In the sixth grade I was the Tin Man; envision a small boy encased in a cardboard tube wrapped in aluminum foil and sealed with duct tape. The accompanying plastic axe, inverted funnel, watering pot painted a dull metallic silver to match.
A year later, I was a mid-century console television with a Zenith Space Command remote. Another cardboard box, this time painted a faux mahogany with a center cutout showcasing my Mork & Mindy t-shirt, detailed knobs, and clothes hangers as the antenna.
In successive years the bullying at school ballooned. The Tin Man was dismantled by third period, and the TV—antenna torn loose, box crushed—was tossed into the dumpster behind the school in its entirety. Me included.
* * *
I never forgave my father the engineer—with four kids, a double-digit interest mortgage and a laggard 1970s economy—for embracing Halloween: sketching, crafting and assembling for weeks prior. And maybe it was just that, a design task in which he lacked understanding of the implications of sending an undersized thirteen-year-old to school in an ingenious, but over-engineered costume.
In the eighth grade, when opinions were persuasive social currency, my father sent me to school dressed as the Patriot: brown knickers, white tights, a blousy shirt covered with a blue jacket, vest, gold buttons, epaulets and a red sash, adorned with a Colonial Tricorn and his wooden .22 repeater, which resembled a ceremonial gun, as a rifle.
I was an awkward kid. Short and thin, patchy dry skin, gap between my front teeth. Under the radar most days. Except on Halloween.
That year my mother ushered me onto the bus in full colonial regalia where I sat alone, face pressed against the window, rifle obscured by my jacket and watched her apologetic smile blur under the rumbling exhaust as she wrangled my three younger siblings.
* * *
“Look at his tights. He’s dressed like a girl.”
“Is he wearing knickers? And a girl’s shirt?”
The onslaught came from the rich kids wearing store bought costumes: the crew from Ghostbusters or Marty McFly from Back to the Future.
The bus ride was traumatic.
But the school day was worse. The ridicule intensified as I scampered between classes dressed as the Patriot, with my brown paper-covered books—one with Inglish misspelled on the cover—and rifle in hand.
By third period my internal strife had manifested into a head to toe rash and the science teacher, Mr. Rogers, denied my third bathroom pass; the earlier two I’d used to hide in the stall.
Instead, I sat and stared at the analog GE clock that skipped backwards when the power blipped, until the remaining twenty minutes ticked by and the lunch bell rang under a cloud of chalk.
* * *
The larger-than-average boys had little worry on the playground. And the jocks had their own swagger—running wild and exerting their dominance. A handful of sullen eighth graders stood on the outskirts of school property in a defiant pack, smoking.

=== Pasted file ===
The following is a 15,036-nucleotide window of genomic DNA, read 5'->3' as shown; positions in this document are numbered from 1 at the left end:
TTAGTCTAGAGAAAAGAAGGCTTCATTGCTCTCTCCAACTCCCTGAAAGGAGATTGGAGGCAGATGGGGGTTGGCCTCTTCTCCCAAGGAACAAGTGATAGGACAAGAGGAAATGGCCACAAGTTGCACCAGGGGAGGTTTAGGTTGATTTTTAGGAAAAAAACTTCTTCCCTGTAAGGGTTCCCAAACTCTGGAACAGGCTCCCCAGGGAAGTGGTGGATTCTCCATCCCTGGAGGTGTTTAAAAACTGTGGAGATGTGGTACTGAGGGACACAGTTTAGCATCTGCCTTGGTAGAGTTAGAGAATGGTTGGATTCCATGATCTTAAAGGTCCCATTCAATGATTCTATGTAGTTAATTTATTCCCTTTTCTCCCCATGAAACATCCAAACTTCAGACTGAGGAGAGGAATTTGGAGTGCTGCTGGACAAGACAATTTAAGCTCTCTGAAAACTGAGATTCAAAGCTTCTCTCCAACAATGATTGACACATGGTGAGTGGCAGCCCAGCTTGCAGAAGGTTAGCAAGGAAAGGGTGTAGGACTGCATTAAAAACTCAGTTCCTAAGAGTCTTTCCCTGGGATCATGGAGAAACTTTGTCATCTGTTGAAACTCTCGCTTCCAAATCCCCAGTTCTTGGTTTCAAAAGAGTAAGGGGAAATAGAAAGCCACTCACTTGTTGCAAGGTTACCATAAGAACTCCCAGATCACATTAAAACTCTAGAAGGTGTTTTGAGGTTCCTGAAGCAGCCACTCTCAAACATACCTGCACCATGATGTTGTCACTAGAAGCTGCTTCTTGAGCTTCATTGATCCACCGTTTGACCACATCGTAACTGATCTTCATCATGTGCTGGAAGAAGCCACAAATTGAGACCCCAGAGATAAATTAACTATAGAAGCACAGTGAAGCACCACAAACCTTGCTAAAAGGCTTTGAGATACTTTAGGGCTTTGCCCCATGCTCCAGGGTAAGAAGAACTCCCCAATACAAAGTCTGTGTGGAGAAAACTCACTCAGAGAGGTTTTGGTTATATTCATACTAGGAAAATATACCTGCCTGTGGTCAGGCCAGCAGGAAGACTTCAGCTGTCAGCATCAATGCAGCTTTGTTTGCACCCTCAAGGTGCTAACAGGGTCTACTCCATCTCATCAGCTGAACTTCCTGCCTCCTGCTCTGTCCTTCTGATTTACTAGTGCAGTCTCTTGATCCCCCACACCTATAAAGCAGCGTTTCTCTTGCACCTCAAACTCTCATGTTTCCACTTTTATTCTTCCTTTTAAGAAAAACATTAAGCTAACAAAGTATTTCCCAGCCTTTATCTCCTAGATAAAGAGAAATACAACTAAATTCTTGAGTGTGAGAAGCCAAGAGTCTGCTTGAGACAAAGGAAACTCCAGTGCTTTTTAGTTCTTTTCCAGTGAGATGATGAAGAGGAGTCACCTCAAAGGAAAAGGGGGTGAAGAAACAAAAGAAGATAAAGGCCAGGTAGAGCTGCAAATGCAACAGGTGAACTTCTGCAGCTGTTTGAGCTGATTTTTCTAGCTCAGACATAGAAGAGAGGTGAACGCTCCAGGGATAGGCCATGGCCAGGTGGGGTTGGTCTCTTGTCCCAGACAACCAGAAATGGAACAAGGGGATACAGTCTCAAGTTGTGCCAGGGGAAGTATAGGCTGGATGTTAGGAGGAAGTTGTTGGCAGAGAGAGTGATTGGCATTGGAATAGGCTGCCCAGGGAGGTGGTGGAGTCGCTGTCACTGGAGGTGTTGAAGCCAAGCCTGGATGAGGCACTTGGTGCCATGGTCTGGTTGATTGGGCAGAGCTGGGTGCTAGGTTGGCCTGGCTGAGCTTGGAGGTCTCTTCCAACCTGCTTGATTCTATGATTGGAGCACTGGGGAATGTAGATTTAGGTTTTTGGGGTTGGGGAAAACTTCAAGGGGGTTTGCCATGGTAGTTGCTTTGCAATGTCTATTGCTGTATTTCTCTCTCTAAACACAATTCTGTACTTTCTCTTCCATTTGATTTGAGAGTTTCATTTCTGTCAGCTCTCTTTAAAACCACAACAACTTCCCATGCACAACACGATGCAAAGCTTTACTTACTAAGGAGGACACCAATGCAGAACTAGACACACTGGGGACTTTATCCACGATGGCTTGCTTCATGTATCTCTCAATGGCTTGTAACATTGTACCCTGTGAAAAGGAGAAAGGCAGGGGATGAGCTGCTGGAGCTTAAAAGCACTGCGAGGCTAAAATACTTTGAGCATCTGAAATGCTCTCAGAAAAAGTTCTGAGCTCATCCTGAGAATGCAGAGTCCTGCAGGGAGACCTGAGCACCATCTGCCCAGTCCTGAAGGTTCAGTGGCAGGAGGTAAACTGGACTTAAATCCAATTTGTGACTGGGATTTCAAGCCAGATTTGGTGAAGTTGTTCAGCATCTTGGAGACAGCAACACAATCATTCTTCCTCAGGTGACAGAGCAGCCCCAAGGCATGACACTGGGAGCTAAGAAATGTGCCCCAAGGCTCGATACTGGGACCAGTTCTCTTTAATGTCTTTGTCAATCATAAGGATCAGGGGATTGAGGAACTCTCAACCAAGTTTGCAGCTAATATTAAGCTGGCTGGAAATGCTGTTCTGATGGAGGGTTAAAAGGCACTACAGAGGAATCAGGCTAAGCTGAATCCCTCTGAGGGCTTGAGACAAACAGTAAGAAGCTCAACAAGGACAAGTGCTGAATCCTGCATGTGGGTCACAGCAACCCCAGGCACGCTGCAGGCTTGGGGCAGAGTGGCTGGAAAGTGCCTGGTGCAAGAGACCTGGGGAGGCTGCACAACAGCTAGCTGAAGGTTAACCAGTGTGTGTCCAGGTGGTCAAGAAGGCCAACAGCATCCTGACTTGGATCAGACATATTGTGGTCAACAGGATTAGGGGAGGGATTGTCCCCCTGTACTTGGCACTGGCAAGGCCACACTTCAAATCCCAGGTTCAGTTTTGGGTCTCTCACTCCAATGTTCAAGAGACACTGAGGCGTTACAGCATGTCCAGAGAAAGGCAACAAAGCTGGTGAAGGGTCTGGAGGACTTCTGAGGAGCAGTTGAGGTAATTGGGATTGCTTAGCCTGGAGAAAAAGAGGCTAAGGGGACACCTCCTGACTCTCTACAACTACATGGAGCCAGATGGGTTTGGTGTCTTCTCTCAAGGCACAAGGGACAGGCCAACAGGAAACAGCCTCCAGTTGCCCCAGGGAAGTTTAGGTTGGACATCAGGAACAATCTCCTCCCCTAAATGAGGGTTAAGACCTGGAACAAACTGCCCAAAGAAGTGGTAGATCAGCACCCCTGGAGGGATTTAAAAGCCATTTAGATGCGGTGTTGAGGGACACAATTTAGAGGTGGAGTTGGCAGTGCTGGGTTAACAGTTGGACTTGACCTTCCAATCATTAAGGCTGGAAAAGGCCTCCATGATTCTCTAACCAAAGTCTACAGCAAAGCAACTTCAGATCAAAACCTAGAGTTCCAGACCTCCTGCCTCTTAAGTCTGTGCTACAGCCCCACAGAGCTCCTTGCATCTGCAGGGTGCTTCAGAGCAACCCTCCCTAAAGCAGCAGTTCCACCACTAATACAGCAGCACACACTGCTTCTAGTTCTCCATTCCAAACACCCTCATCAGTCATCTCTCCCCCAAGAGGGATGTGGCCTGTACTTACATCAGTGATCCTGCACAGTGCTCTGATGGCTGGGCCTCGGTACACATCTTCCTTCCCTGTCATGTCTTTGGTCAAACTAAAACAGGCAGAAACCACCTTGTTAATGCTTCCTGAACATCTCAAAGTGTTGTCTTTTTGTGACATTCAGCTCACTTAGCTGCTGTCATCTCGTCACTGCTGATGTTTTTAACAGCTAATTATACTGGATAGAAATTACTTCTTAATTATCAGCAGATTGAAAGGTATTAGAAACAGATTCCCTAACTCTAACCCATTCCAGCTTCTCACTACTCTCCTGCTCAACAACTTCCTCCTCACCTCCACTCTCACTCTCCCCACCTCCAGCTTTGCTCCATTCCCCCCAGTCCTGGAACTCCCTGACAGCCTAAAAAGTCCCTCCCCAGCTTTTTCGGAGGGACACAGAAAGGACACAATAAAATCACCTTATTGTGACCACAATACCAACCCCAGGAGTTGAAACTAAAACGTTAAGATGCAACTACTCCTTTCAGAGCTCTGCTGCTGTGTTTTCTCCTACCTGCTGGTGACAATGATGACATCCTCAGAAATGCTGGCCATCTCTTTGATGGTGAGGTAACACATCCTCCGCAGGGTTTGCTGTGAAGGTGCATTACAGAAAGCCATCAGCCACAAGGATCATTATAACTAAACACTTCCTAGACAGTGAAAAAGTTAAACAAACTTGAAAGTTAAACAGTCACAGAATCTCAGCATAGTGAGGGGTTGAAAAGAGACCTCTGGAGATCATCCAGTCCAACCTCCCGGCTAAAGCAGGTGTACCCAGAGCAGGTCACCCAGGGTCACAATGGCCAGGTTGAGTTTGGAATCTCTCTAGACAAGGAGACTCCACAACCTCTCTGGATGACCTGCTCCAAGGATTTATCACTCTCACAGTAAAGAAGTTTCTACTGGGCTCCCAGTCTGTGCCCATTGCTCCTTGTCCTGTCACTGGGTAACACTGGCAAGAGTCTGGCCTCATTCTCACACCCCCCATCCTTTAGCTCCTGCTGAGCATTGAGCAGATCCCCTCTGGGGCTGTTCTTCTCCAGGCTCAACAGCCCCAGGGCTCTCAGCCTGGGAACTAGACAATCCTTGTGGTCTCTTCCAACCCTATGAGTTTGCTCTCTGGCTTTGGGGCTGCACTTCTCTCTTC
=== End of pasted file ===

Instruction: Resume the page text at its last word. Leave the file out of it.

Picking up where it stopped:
On the edge of the grass, far away from raucous roar of freedom, I waited on a small dirt patch, laying my rifle in my lap, as I sat crisscross to hide my stockings.
Kids whizzed by, breathless, off to the monkey bars, or swings, or the wide expanse of green space where their legs churned, arms flailed, and smiles beamed. The Mary-goes-down (aka merry-go-round) spun the prissy girls and the third-degree-burner (aka metal slide), had a line of screamers tumbling over each other at the bottom. Chalk draw-ers and the hopscotch kids bumped against the foursquare players.
I wasn’t long before I heard the primal call to action, “Smear the Queer,” and a ball rolled inches from my feet. I should have run as hard as I could, until I was smothered or I hurled the ball to another sucker and the mob of bullies caught and swallowed them. But I knew this wasn’t the game, and that I’d caught the eye of the crew gathered near the twisted slide. Ronald Bulleri was standing in front with a sizable smirk on his face.
I’d seen other victims of “Smear the Queer,” the game masking the truer goal, the perverse torture of a helpless kid. It happened to the new kid with squishy eyes—looked like his body held too much water. Last year they caught him just before he reached the door. It was his second day. Ronald whipped him around and raised him on his toes by his underwear. Then he dropped the saggy-eyed newcomer to the ground, a strawberry burst of skin ripping from his cheek. The kid got to his knees and started crawling for his spilled pencils. They kicked the box out of reach. Did it three or four times, the youngster crawling and crawling, never saying a word. Then Ronald kicked him in the ass. The kid sprawled out, smacked his face on the asphalt. As he pushed himself up, Billie Willis kicked out his arm, and the kid smacked his face on the ground again. His squishy eyes leaking tears. Blood spurting from his nose.
* * *
As I raised my father’s .22, I saw confusion, not fear.
The first shot dropped Billie flat as a pancake. Second struck a freckled boy in the leg. The third made a bssh -t-t-t-t-t-t-t-t-t–chk chk as it went through Ronald’s arm—his cries swallowed by the clamor of the schoolkids whose blistering hands worked the monkey bars, and the smack of the tetherball that whooshed in a wide arc, and the loud recess bell that rang to signal the end.
Before I left that morning I asked my father: why a Patriot? He said because they supported a cause, freedom — and that afternoon on the playground, I wanted nothing more than to be free.
R.E. Hengsterman is an award-winning writer and photographer. He lives in North Carolina with “the family” and sometimes wears pants. His work can be found at www. rehengsterman.com and the occasional tweet @robhengsterman